L147. Is nutrition labeling still voluntary on packages of raw vegetables or fruits when processed foods, such as salad dressings and croutons, are added to the package?
Answer: When processed foods, such as salad dressings or croutons, are added to packages of raw vegetables or fruits, the product is considered to be a multi-ingredient processed packaged food and is no longer part of the voluntary program. Therefore, nutrition labeling is mandatory for the entire contents of the package. (Subject, of course, to the exemption for ready-to-eat food that is primarily processed or prepared at the retail location and the small business exemptions.)
L148. Would the packaged salad with dressing be considered ready-toeat if consumers have to open the package of dressing and add it to the salad greens themselves?
Answer: Because restaurant salads may be served with the dressing on the side or the croutons in a side package, packages of salads prepared in the retail establishment would be considered ready-to-eat when the only preparation needed by the consumer is adding the dressing or croutons. In contrast, products that require a significant amount of assembly or preparation (e.g., a pizza kit) would generally not be considered ready-to-eat.
L149. I understand that adding salad dressing to a package of greens makes the food a multi-ingredient processed food and nutrition labeling is required for the entire contents of the package. Does the requirement change if the packaged salad contains a packet of salad dressing that already bears nutrition labeling?
Answer: No. Nutrition labeling is still required for both the greens and the salad dressing. However, 21 CFR 101.9(h)(1) allows separately packaged ingredients that are intended to be eaten at the same time to be labeled individually or with a composite value. Therefore, the greens and salad dressing can be labeled individually. If the nutrition label on the packet is visible at the point of purchase, the information on the dressing need not be reprinted on the outer bag.
L150. Is nutrition labeling required for candied or caramel apples sold in the produce department?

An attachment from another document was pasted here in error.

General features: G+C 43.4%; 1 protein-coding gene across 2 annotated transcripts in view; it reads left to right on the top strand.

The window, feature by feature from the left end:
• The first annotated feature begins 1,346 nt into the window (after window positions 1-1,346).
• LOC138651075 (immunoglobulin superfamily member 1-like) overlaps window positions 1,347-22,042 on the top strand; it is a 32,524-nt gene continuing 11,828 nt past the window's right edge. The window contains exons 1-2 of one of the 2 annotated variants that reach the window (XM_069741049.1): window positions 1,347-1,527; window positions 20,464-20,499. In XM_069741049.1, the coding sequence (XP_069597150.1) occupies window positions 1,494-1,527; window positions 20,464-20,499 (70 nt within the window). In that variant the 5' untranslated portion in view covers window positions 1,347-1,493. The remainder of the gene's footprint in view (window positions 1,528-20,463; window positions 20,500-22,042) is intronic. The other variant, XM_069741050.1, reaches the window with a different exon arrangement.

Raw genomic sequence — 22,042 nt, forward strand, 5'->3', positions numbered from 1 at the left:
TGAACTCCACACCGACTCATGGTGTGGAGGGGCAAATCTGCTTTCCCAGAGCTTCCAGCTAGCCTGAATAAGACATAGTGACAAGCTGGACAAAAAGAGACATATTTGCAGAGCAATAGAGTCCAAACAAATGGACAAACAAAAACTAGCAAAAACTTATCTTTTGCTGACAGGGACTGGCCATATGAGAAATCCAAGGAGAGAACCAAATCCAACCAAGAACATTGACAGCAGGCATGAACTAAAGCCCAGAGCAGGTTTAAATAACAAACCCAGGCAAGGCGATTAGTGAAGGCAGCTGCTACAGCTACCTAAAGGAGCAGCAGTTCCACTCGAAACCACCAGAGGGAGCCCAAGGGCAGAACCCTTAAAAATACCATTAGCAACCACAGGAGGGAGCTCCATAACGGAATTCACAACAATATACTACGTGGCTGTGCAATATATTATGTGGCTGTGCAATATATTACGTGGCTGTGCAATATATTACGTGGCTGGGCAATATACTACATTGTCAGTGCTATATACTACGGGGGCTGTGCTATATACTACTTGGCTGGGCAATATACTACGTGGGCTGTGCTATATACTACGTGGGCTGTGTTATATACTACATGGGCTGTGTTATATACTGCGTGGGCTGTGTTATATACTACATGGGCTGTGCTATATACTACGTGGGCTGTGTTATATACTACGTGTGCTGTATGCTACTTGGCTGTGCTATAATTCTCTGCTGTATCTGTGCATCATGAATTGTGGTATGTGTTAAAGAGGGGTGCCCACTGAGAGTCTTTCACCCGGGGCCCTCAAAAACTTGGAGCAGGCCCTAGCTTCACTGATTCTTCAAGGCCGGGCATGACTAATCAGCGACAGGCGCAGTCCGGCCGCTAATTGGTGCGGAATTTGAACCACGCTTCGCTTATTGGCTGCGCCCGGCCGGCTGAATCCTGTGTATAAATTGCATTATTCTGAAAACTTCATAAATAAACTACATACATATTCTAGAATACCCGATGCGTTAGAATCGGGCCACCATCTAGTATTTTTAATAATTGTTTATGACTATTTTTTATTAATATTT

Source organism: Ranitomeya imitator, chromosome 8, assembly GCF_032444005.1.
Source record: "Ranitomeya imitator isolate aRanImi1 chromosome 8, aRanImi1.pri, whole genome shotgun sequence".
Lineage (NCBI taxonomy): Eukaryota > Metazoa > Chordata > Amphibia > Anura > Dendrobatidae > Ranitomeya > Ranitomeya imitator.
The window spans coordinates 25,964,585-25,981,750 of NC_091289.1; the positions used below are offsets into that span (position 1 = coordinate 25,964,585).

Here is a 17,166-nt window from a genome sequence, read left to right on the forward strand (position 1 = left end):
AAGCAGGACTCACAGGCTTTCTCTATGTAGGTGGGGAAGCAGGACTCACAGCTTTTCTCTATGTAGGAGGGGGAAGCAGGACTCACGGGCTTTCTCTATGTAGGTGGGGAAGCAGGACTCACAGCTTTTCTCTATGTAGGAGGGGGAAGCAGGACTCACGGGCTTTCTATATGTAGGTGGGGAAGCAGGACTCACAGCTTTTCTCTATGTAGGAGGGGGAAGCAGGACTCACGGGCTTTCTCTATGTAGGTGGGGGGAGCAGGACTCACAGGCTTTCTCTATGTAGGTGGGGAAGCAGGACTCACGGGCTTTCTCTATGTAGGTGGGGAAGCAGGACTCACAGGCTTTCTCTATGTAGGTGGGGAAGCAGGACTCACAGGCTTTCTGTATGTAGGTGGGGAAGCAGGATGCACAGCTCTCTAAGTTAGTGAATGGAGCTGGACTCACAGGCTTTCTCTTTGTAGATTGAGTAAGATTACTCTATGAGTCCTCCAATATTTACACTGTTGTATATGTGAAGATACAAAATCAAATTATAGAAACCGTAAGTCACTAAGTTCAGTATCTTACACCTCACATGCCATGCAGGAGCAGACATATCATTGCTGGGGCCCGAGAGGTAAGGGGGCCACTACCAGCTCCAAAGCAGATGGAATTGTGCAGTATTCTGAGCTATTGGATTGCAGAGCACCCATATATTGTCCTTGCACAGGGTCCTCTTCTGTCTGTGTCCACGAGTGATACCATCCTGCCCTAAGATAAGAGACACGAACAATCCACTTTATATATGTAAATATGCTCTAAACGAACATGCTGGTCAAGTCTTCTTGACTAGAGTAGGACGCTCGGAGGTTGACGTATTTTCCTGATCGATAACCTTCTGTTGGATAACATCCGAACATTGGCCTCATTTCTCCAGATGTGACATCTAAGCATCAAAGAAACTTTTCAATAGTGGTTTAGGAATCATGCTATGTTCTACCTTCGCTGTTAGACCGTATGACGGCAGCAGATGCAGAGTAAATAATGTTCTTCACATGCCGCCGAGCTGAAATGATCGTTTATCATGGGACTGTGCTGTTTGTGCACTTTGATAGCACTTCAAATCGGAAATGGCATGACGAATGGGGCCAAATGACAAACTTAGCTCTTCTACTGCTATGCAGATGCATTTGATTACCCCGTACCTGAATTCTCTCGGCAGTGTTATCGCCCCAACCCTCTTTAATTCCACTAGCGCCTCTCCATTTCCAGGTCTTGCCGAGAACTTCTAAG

Answer: Yes. These products are multi-ingredient processed food products. Therefore, nutrition labeling is mandatory.
L151. Is nutrition labeling required for raw, frozen fish that are packed or repacked by the retailer and sold in the frozen food section of the retail store?
Answer: Raw single-ingredient fish that are packaged by the retailer, whether fresh or frozen, fall under the voluntary nutrition labeling program. However, for the retail store to be in compliance with the voluntary program, the nutrition labeling information must be available at point of purchase (i.e., be displayed in close proximity to the product) of both the fresh and frozen fish. It may be necessary for some retail stores to display signs/brochures with the nutrient data for fish in the frozen food section as well as the fresh fish section of the store. (21 CFR 101.45) In contrast, raw frozen fish that are packaged by a manufacturer (e.g., packaged in a box with a printed label and brand name) come under the mandatory nutrition labeling program.
L152. Is nutrition labeling required for crab meat that is canned and pasteurized, but not shelf-stable?
Answer: Pasteurized crab meat that is not shelf-stable and is sold on ice or refrigerated is included under the voluntary nutrition labeling program, whereas canned crab meat that is shelf-stable must bear nutrition labeling.
L153. Are steamed shrimp exempt from nutrition labeling if they are purchased from a manufacturer and repacked in the retail store for sale from either the fresh fish or deli counters? Would it make a difference if the retailer adds a seasoning mix when steaming the shrimp or if a cocktail sauce is added to the package?
Answer: Plain, thermally processed shelled or unshelled lobster, crab, and shrimp are included in the voluntary nutrition labeling program when sold in either the fresh fish or deli sections of the store. However, consistent with earlier answers for fruit and vegetable products, when a food is composed of more than one ingredient, some of which are not included in the voluntary program (such as a seasoning mix or cocktail sauce), it must bear nutrition labeling. These added ingredients would generally alter the nutrient content of the product so that the nutrient values posted for the voluntary program would no longer accurately represent the finished product. However, if the finished product meets the criteria for a ready-to-eat food, primarily processed and prepared at the location from which it is sold (e.g., steamed, spiced shrimp prepared in-house), it may be exempt from nutrition labeling under 21 CFR101.9(j)(3).
For questions regarding this document, contact the Center for Food Safety and Applied Nutrition (CFSAN) at 240-402-2371.